According to nationalarchives.gov: The swearing-in ceremony allows for the peaceful transfer of power from one President to another. It formally gives the “power of the people” to the person who has been chosen to lead the United States. … The ceremony includes the swearing-in of the President as well as the presidential address to the nation.
Who was the president of the United States in 1861? A little known history fact according to America’sLibrary.gov is that in 1861 if you were from a Northern state, you answered Abraham Lincoln. If you were from a Southern state, you may have answered Jefferson Davis. On November 6, 1861, Jefferson Davis was elected president, not of the United States of America but of the Confederate States of America. On April 9, 1865, General Robert E. Lee surrendered his Confederate troops to the Union’s Ulysses S. Grant at Appomattox Court House, Virginia, marking the beginning of the end of the grinding four-year-long American Civil War.
At the conclusion of this country’s Civil War there was a peaceful transfer of power. The soldiers of the Confederacy were allowed to turn in their rifles and return home. They were given good because many of them were hungry. Smithsonianmag.com referred to the end of the Civil War as “The Gentlemen’s Agreement”. Read here. Six hundred thousand men perished in this conflict, but it basically ended with a handshake. It was at its conclusion a peaceful transfer of power.
Woodrow Wilson, the 28th U.S. president, served in office from 1913 to 1921 and led America through World War I (1914-1918). After World War I there was a peaceful transfer of power. FDR, the 32nd president of the United States from 1933 until his death in 1945, served during World War II (1939 – 1945). After World War II there was a peaceful transfer of power. We had two Presidents during the Korean War. Harry Truman was the president when the conflict began, but Dwight D. Eisenhower was the president when the conflict ended. Even though this country was involved in war in Asia, we still peacefully transferred power from one President to the next.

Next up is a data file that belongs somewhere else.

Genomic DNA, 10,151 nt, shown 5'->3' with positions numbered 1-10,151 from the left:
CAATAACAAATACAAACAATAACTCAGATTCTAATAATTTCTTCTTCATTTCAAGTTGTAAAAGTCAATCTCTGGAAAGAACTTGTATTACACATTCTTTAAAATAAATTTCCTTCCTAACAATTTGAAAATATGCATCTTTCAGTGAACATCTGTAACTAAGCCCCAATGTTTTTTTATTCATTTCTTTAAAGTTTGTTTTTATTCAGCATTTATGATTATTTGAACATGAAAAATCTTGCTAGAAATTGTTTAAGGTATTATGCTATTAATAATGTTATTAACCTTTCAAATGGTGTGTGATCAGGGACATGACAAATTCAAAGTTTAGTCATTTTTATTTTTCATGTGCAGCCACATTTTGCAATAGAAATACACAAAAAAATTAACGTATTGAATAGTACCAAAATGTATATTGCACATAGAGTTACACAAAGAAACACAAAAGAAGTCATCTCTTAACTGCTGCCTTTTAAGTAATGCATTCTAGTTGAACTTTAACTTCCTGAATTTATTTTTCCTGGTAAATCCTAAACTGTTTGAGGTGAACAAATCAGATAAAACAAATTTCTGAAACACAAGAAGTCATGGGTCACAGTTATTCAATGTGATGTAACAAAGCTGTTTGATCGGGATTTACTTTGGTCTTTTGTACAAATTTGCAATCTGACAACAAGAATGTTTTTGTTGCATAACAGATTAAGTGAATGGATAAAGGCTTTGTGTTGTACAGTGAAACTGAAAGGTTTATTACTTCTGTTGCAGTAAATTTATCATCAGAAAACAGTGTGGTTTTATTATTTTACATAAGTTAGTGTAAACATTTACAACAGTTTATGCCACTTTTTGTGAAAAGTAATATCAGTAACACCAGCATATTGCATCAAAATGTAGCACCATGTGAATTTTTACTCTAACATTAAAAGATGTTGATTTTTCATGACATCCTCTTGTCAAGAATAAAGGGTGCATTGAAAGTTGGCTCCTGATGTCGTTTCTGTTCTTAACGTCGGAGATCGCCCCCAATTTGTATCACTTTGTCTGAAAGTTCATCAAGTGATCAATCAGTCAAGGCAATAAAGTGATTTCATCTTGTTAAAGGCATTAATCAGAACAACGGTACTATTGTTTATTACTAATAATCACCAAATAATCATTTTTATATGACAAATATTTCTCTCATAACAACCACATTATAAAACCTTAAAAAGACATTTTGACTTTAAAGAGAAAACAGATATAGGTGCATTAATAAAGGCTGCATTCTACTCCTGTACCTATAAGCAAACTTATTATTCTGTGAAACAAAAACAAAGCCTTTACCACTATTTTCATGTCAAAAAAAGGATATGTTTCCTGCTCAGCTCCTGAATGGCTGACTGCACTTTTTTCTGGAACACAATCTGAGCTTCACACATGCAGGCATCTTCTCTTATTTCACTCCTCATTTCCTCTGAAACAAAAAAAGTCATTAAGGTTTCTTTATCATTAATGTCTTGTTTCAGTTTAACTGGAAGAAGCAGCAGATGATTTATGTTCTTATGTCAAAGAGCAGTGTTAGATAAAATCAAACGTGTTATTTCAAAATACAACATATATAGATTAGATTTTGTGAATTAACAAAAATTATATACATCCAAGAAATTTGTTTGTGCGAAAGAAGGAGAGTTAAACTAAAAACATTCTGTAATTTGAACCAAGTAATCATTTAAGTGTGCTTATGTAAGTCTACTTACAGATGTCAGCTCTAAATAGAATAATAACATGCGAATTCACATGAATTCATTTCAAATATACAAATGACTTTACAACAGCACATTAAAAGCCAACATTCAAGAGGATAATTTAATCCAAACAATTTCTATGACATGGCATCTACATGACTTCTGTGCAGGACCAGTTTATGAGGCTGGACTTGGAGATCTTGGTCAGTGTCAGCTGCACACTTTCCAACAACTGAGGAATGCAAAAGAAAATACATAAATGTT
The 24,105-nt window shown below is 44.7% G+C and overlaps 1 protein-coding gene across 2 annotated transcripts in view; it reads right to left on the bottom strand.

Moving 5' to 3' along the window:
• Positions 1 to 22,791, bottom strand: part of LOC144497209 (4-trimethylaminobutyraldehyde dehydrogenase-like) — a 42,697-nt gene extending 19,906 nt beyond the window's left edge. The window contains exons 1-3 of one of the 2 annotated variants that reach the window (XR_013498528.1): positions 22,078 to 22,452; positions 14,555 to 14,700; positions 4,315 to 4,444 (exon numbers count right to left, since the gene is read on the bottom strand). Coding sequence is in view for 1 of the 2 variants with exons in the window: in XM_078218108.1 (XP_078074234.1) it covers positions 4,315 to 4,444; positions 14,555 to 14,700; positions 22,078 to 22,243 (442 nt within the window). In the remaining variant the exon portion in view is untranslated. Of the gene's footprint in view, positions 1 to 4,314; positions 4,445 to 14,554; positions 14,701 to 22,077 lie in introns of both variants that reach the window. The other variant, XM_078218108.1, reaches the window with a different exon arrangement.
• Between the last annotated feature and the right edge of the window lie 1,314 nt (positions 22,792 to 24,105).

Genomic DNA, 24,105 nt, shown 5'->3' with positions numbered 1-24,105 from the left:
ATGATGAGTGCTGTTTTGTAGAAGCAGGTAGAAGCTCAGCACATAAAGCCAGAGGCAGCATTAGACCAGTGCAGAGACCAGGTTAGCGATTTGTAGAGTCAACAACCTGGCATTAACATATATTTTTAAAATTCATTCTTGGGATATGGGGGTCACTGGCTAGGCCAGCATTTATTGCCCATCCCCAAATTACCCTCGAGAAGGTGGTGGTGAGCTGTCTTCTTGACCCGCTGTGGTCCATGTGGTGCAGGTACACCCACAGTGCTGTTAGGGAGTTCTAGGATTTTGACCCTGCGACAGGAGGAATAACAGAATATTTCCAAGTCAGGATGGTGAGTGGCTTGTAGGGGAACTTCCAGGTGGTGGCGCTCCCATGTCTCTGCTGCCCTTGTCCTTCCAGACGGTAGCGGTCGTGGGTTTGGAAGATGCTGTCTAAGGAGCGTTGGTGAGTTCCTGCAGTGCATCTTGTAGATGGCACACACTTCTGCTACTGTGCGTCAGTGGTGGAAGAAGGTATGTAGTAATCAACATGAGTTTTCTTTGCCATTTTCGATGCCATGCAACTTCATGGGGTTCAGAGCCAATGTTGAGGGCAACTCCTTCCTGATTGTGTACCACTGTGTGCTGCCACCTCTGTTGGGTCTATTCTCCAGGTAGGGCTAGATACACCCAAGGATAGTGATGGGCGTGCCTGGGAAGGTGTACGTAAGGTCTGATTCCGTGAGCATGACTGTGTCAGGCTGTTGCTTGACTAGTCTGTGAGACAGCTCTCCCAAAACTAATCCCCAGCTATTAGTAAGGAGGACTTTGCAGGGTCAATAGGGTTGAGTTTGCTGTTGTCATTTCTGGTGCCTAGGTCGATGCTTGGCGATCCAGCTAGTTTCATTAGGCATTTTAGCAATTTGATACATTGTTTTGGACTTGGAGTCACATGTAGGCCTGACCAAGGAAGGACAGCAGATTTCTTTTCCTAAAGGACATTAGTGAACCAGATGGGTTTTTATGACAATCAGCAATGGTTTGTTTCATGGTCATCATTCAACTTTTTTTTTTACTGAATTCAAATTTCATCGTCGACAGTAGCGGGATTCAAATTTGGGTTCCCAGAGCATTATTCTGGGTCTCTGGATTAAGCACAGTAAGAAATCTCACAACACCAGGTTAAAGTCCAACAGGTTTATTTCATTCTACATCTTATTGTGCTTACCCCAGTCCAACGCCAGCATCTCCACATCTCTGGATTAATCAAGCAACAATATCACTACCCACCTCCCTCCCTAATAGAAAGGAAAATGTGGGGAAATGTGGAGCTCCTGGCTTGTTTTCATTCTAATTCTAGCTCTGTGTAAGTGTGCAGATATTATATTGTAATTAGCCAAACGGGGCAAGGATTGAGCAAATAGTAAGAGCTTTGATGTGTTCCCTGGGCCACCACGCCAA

Fast forward to this century and we have had three Presidents during this country’s conflict in the Middle East. It began under George W. Bush, persisted under Barack Obama, and continues under Donald J. Trump. Are you starting to see a theme here?
This country, regardless of its flaws and shortcomings, has had one contiguous norm that has up until now been indestructible. We have always respected the will of the American people to choose new leadership during our most dire events. In comes Trump.
I have heard the Bill Mahers of the Left pontificate that Donald Trump will refuse to leave the White House if he loses. There are a myriad of YouTube programs that have sounded the alarm that Donald Trump is going to declare Martial Law or suspend the election if the polls are not in his favor.
Truthfully this was said of both George W. Bush and Barack Obama at the end of their second terms. And just as I thought in the past I thought now. This is hyperbole. The mechanisms of government would never allow one man to destroy the very foundation of our system of government. Even if someone attempted something so brazen, the legislative and judicial branches of our government are there to prevent such a coup. After all our system is based on three co-equal branches of government.
Then I remembered the two appointments Trump made to the Supreme Court along with all the Federal judges. Then I watched the Republicans in the Senate refuse to hear witnesses and review evidence that would have proved Trump’s irrefutable guilt in his impeachment trial. Now we are watching Donald Trump continue to flout the law and abuse his power (Article 1 of his impeachment charges) while he continues to illegally fire people who lawfully obeyed Congressional Subpoenas to testify before the House.
So the question that we need to ask ourselves is what if? What if Donald Trump refuses to leave the White House? What if after his refusal the Republicans in Congress refuse to make Trump leave? What if Trump decides to remain in the White House and the Democrats in Congress sue all the way up to the Supreme Court? And what if the Supreme Court rules in Trump’s favor? The most important failure that aided Trump’s ascendancy into the presidency was our failure of imagination. So I ask again. What if?